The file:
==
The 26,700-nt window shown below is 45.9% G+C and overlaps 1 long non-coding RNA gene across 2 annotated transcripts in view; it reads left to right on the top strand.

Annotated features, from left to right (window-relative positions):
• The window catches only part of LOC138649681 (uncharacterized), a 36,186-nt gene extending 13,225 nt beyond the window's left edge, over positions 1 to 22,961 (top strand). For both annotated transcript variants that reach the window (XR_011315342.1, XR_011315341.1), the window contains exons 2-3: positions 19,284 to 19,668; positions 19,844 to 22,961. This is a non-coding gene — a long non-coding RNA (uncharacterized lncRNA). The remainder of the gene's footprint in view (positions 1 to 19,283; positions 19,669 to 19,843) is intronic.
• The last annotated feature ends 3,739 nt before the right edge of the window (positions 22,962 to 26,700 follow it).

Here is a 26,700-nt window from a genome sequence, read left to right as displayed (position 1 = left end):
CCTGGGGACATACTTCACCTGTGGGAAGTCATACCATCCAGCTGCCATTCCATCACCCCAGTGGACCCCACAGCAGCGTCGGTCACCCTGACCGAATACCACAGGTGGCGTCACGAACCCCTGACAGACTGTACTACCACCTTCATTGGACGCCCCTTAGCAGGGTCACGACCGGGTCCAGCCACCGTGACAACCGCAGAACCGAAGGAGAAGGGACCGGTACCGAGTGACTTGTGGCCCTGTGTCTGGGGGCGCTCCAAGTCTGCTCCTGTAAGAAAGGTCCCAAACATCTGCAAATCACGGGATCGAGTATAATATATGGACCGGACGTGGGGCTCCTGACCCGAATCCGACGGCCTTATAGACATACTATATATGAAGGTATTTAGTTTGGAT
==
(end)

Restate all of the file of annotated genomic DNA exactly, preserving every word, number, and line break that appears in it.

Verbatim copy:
The 26,700-nt window shown below is 45.9% G+C and overlaps 1 long non-coding RNA gene across 2 annotated transcripts in view; it reads left to right on the top strand.

Annotated features, from left to right (window-relative positions):
• The window catches only part of LOC138649681 (uncharacterized), a 36,186-nt gene extending 13,225 nt beyond the window's left edge, over positions 1 to 22,961 (top strand). For both annotated transcript variants that reach the window (XR_011315342.1, XR_011315341.1), the window contains exons 2-3: positions 19,284 to 19,668; positions 19,844 to 22,961. This is a non-coding gene — a long non-coding RNA (uncharacterized lncRNA). The remainder of the gene's footprint in view (positions 1 to 19,283; positions 19,669 to 19,843) is intronic.
• The last annotated feature ends 3,739 nt before the right edge of the window (positions 22,962 to 26,700 follow it).

Here is a 26,700-nt window from a genome sequence, read left to right as displayed (position 1 = left end):
CCTGGGGACATACTTCACCTGTGGGAAGTCATACCATCCAGCTGCCATTCCATCACCCCAGTGGACCCCACAGCAGCGTCGGTCACCCTGACCGAATACCACAGGTGGCGTCACGAACCCCTGACAGACTGTACTACCACCTTCATTGGACGCCCCTTAGCAGGGTCACGACCGGGTCCAGCCACCGTGACAACCGCAGAACCGAAGGAGAAGGGACCGGTACCGAGTGACTTGTGGCCCTGTGTCTGGGGGCGCTCCAAGTCTGCTCCTGTAAGAAAGGTCCCAAACATCTGCAAATCACGGGATCGAGTATAATATATGGACCGGACGTGGGGCTCCTGACCCGAATCCGACGGCCTTATAGACATACTATATATGAAGGTATTTAGTTTGGAT